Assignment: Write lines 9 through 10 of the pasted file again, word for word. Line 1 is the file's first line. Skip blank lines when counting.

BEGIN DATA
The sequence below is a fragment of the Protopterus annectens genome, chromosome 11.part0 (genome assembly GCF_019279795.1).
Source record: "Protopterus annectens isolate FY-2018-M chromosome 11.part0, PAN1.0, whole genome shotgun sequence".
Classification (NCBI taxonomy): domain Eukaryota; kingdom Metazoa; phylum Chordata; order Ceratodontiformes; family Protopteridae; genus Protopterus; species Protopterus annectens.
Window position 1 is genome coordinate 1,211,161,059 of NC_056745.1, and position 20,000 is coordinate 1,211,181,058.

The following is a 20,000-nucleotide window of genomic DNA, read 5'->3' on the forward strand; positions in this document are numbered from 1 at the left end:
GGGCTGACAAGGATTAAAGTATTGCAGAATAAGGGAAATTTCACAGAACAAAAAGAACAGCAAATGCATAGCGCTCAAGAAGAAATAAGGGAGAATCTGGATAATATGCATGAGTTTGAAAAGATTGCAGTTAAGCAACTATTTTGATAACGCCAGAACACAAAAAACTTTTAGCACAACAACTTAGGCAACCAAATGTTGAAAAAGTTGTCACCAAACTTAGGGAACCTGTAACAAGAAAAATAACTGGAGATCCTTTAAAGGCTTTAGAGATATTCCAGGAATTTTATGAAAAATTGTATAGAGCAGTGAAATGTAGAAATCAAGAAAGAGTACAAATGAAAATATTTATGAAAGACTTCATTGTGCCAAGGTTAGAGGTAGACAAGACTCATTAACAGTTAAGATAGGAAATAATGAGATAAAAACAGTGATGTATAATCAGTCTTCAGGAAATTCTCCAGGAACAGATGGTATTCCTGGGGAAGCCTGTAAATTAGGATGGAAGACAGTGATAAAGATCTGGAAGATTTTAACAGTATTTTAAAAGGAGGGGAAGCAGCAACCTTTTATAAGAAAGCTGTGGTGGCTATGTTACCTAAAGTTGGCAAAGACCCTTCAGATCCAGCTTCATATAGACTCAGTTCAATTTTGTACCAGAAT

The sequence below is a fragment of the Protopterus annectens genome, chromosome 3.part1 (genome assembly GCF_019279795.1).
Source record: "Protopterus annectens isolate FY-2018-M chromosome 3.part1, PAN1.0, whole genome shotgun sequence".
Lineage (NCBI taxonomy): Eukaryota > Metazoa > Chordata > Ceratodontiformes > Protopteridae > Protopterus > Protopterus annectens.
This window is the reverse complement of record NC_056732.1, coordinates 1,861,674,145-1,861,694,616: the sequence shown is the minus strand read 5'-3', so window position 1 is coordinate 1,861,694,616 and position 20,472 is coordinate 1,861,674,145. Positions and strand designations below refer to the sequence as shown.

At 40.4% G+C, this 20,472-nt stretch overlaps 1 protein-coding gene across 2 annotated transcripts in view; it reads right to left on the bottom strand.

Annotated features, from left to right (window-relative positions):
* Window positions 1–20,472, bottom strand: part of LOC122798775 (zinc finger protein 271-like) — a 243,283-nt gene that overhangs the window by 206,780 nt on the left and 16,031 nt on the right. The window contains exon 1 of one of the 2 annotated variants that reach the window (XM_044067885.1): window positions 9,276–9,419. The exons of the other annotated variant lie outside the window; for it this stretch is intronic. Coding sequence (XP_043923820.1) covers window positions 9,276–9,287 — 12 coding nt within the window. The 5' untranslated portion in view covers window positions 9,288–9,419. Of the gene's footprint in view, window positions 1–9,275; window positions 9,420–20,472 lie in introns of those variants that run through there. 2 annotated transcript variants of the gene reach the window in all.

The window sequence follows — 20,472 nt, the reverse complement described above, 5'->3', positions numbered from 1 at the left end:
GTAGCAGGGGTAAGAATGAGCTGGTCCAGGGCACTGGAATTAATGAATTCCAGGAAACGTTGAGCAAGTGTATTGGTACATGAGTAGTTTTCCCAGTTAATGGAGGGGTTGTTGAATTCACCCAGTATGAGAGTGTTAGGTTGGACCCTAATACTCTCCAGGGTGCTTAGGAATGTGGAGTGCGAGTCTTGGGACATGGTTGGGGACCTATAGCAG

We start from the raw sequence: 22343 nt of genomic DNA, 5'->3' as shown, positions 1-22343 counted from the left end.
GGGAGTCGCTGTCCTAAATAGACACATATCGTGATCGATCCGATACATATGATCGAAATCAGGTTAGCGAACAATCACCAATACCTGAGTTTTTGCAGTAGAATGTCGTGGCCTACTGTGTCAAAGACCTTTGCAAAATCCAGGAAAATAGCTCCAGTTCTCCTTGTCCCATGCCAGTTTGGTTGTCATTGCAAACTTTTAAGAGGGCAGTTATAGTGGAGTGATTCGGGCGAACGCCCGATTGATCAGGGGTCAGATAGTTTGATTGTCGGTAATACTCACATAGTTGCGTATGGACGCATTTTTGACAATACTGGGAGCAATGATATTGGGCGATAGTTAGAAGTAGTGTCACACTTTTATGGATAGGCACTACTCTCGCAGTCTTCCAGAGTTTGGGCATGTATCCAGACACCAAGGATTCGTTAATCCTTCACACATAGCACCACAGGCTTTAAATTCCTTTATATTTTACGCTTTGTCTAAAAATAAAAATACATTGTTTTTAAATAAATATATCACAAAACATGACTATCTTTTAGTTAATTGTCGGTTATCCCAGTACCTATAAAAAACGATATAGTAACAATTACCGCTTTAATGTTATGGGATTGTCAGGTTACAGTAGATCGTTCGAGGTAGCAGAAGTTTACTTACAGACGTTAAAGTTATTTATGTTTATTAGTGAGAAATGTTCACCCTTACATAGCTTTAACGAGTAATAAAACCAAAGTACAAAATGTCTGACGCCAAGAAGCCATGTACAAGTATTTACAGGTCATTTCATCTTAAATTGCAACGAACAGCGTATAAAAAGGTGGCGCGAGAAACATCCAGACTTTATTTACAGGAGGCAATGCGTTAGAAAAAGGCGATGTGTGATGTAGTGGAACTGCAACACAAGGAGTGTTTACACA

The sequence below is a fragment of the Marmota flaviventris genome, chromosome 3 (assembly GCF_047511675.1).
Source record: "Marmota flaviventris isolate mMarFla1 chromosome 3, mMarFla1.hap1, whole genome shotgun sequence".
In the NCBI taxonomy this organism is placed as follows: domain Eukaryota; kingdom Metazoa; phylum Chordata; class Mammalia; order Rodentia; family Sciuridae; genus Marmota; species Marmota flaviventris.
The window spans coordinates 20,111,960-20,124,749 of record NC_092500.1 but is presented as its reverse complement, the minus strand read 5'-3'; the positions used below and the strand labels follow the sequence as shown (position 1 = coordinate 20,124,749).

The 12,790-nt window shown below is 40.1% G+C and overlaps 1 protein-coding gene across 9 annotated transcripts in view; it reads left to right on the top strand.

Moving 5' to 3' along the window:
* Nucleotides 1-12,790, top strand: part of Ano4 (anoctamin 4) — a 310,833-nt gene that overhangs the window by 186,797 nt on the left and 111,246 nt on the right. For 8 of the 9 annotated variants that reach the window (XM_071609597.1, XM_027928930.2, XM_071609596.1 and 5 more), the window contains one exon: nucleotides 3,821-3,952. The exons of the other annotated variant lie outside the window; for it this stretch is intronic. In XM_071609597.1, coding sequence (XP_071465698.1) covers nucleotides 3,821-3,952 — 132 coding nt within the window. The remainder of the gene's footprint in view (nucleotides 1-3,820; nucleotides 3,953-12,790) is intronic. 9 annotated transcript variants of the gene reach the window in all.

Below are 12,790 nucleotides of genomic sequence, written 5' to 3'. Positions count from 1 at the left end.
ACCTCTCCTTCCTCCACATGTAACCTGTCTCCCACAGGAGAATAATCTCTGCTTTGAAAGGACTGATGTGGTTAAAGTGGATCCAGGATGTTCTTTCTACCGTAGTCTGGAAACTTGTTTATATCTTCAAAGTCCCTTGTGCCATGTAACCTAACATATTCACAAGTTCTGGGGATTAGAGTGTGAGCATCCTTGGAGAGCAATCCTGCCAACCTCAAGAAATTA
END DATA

Lineage (NCBI taxonomy): Eukaryota > Metazoa > Chordata > Ceratodontiformes > Protopteridae > Protopterus > Protopterus annectens.
This window is the reverse complement of record NC_056732.1, coordinates 1,861,674,145-1,861,694,616: the sequence shown is the minus strand read 5'-3', so window position 1 is coordinate 1,861,694,616 and position 20,472 is coordinate 1,861,674,145. Positions and strand designations below refer to the sequence as shown.